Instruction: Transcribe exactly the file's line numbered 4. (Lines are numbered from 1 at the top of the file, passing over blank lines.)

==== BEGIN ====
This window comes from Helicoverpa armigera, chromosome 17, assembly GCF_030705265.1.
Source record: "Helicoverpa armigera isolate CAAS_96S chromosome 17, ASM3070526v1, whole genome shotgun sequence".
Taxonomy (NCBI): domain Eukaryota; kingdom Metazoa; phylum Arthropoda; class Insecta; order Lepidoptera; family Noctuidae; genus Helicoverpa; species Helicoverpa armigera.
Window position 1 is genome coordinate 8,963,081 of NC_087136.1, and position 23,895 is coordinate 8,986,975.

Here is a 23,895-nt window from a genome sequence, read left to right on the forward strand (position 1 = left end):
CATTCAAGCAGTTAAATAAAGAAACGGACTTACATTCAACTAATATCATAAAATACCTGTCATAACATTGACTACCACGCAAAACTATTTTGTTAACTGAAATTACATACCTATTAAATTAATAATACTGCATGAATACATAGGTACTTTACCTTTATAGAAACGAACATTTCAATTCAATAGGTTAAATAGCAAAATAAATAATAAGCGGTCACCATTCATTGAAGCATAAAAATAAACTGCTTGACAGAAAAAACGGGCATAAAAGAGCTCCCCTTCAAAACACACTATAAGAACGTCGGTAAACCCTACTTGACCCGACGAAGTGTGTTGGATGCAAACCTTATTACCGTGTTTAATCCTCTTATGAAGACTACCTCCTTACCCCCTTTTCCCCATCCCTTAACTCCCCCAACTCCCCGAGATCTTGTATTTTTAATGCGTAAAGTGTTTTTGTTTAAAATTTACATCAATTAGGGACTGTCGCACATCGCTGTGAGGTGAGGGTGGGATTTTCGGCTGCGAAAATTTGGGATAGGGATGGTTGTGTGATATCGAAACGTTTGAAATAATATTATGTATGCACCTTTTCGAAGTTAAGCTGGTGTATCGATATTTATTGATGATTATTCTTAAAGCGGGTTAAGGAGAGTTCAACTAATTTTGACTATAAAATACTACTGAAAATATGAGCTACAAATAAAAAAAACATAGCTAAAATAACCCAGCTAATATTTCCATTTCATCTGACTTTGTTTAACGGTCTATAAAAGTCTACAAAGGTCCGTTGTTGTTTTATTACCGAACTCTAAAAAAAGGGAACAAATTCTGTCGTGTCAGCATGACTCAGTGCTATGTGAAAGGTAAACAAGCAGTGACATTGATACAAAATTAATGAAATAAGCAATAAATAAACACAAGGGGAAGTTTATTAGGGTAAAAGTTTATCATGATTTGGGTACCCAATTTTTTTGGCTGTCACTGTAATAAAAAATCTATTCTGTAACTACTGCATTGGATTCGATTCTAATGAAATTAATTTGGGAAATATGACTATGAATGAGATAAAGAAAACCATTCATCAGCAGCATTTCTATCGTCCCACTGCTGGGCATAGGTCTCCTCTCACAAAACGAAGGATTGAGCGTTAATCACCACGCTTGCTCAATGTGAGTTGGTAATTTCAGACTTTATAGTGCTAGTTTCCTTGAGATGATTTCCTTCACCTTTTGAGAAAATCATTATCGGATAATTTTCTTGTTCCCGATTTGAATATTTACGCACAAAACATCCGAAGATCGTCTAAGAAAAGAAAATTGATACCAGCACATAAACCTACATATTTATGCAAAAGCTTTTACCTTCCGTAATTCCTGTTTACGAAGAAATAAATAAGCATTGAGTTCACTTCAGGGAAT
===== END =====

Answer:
Window position 1 is genome coordinate 8,963,081 of NC_087136.1, and position 23,895 is coordinate 8,986,975.